Tracy Ahearn and clients at Creative Enterprise enjoy a fun birthday party.

Through the good, the bad and the in-between, Gwinnett native Tracy Ahearn has tried to follow a motto she learned from the Scouts of America —”Leave things better than you found them.” 

When her son Wesley was born with autism, she found no better place to give back to than the special needs community as well as senior citizens, both of whom are often disenfranchised and sometimes forgotten by regular society. 



“The special needs community is like a parallel world, and it doesn’t really go along with regular society,” said Tracy, who hosts and often self-funds birthday parties for a different client on the last Thursday of each month at Creative Enterprises, a local nonprofit that provides recreational and employment opportunities to adults with physical and intellectual disabilities. “Tracy has done this each month, without fail, for a couple of years. She is truly making a difference,” said Leigh McIntosh, Creative’s CEO.

“One girl said she wanted a boyfriend, so we got her flowers and had someone come out to serenade her. Another asked for bubble gum, and we got so much bubble gum that he probably still has enough to last the rest of the year,” Tracy said.

Creative Birthday IMG 4725 220pxA birthday party at Creative Enterprises. Before each of these parties, Tracy creates a gift registry. She approaches friends and businesses in the community to help purchase care items like a comb or a toothbrush, socks, personalized T-shirts, with the goal to get a complete outfit and personal care items as well as other special requests.At the end of the day, the work Tracy does is really about making people feel human, just like anyone else. “The greatest gift is giving someone time and acknowledgment and making them feel special in a good way, and it makes them so happy,” Tracy said.

An avid volunteer, Tracy is involved with a host of organizations including Gwinnett Service Providers Network, Glancy Gwinnett Rehabilitation Center. She’s also a board member and Marketing Chair of Mending the Gap, a nonprofit that aims to mend the gap for seniors living with fixed or low income by providing basic needs support services. “We also try to mend the intergenerational gap by connecting youth with seniors to teach them how to use technology, and the seniors can mentor them too and teach them to ‘pull your pants up’ and values,” Tracy said. 

Her passion for working with senior citizens draws from a deep-rooted respect for her parent’s generation. “They’re not the generation that always wants to ask for help,” she said.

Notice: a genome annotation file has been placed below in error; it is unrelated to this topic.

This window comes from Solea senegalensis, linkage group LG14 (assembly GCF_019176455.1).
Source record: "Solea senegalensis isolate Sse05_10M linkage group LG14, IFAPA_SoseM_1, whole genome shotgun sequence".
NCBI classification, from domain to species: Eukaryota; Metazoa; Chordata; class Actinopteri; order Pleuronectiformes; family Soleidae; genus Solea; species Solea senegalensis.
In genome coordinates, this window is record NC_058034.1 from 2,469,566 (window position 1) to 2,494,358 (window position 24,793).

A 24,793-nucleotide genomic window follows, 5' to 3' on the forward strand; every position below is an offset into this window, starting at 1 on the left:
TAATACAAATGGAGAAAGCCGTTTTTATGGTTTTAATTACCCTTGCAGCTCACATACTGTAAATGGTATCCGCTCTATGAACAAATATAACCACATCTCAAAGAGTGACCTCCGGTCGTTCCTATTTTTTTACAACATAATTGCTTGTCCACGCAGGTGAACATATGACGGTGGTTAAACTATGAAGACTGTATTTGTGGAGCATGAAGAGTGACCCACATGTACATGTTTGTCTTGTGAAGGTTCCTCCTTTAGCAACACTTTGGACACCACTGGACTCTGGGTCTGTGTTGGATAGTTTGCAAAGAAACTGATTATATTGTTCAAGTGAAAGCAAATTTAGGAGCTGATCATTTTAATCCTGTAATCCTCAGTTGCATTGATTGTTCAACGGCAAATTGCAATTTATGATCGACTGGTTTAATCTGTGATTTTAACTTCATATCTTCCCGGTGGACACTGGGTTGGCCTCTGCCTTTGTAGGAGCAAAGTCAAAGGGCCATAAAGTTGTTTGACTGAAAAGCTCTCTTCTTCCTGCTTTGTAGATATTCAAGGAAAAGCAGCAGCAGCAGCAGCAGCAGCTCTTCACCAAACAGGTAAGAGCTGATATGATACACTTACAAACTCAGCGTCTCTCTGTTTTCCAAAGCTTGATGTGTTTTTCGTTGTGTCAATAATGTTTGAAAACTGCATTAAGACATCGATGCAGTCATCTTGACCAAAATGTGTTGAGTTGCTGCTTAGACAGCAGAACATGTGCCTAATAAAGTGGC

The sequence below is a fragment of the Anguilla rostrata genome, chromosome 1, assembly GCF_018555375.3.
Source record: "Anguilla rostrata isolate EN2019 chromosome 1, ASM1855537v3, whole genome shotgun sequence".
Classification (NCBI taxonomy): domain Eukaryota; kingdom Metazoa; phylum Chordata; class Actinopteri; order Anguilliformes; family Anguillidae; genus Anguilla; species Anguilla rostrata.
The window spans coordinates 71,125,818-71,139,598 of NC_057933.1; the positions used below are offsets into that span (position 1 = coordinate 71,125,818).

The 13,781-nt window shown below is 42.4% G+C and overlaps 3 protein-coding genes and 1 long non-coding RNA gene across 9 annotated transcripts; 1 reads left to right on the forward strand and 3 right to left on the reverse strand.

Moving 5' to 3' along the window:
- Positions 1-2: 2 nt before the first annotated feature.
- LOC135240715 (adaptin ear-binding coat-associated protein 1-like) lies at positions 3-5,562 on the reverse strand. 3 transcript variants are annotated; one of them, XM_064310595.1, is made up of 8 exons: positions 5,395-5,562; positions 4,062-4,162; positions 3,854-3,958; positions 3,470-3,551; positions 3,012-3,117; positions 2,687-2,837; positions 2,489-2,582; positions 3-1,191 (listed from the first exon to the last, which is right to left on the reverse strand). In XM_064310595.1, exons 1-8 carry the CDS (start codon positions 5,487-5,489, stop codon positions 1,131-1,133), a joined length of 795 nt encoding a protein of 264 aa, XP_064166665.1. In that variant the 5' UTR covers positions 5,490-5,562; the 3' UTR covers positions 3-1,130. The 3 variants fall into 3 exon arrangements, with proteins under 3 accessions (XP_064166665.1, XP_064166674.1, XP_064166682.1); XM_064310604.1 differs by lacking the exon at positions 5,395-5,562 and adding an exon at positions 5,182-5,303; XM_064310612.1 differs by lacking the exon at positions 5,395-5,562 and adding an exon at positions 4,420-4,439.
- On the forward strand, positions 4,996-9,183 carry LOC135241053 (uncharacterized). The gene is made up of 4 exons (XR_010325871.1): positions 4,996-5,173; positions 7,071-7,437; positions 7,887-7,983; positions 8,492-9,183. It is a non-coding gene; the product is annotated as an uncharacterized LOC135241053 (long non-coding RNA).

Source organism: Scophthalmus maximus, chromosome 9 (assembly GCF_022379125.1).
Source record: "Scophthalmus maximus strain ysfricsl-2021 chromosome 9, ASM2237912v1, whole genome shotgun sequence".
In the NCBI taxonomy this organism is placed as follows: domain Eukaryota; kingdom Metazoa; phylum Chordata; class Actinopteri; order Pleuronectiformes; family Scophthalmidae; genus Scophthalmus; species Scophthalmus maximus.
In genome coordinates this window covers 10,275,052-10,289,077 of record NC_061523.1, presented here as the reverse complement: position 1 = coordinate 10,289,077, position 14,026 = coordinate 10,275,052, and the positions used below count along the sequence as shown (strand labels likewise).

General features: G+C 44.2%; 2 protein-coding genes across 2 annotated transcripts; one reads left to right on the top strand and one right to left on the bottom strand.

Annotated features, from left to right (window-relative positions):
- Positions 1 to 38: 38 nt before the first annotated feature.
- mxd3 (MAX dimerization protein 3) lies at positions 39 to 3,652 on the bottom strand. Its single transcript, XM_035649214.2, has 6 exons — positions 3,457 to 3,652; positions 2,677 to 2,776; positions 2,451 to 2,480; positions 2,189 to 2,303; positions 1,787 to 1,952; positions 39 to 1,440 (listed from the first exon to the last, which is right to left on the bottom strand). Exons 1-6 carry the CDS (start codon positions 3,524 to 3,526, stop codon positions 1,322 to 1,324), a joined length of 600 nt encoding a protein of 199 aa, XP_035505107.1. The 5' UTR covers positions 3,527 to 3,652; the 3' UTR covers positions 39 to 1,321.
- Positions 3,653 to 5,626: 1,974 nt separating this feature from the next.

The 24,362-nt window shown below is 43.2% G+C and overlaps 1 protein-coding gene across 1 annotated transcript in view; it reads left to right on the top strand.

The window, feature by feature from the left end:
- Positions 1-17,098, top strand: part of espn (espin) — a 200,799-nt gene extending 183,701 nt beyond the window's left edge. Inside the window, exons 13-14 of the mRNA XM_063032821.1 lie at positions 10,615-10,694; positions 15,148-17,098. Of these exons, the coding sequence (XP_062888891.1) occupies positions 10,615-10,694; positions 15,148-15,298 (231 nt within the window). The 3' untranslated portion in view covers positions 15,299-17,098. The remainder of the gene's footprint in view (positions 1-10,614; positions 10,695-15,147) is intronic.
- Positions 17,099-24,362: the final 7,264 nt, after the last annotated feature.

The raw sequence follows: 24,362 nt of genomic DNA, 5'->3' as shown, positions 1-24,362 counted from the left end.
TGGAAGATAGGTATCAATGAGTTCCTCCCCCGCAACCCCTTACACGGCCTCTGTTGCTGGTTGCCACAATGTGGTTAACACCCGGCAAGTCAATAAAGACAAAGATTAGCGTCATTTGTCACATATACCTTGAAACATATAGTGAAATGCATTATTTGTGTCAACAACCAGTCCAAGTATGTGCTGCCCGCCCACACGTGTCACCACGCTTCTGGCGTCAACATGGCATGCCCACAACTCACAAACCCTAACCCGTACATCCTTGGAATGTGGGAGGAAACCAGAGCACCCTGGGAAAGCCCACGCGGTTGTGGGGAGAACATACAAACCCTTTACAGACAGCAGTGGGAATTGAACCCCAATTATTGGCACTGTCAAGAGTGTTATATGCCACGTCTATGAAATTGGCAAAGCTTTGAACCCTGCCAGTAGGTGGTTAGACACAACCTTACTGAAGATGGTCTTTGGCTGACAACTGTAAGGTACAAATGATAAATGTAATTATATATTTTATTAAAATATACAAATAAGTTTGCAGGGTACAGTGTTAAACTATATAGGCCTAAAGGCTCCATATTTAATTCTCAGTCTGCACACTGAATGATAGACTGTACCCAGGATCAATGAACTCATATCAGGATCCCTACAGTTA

Her own parents aging process opened Tracy’s eyes to the many obstacles senior citizens face, especially those concerning medical treatment and expenses. “It’s frustrating to know that they’re in need of help – not for lack of trying — they’ve worked hard all their lives, and as they age, there’s these obstacles that they didn’t see coming,” Tracy noted. To help offset those obstacles, Tracy is launching a nonprofit that helps pay utility and healthcare bills. It will be named in honor of her father, who passed away earlier in the year.

A marketing agent by trade, some of the work Tracy has come to love relates to event planning, whether for seniors, special needs adults, or to raise funds. She helps plan and advertise Mending the Gap’s two annual keystone fundraisers. On September 21, they hosted a successful 5K fundraiser at Lilburn Park, and in the spring, they will host their annual “Still I Rise” silent auction to fund their regular groceries and care items deliveries.

She’s not one to say the world is all cupcakes and rainbows, but Tracy’s way of responding to pain is giving back to those who lack joy and celebration in their lives. “I try to keep things positive and make a difference where I can. I’ve been through some hard things in my life. The outreach keeps me not sad and helps lift me up,” she shared. Only two years ago, Tracy faced a task no parent ever expects to experience as she buried her eldest son, Patrick. A week later, she found herself hosting a blood drive, and it gave her purpose, a way to celebrate her son’s memory and give joy to others.

When dealing with all the emotions and hardship that accompany life, volunteering and making others happy is the best form of therapy for Tracy. She extends that lifeline to others in the community who’d like to help. Whether it’s decorating pumpkins with seniors, or wrapping presents at the Santa Shop, she’ll find something for them to do.

“We need volunteers; we need sponsors. Whether someone wants to be an ongoing sponsor or to make a one-time donation, we appreciate it all,” Tracy said. Email for more information.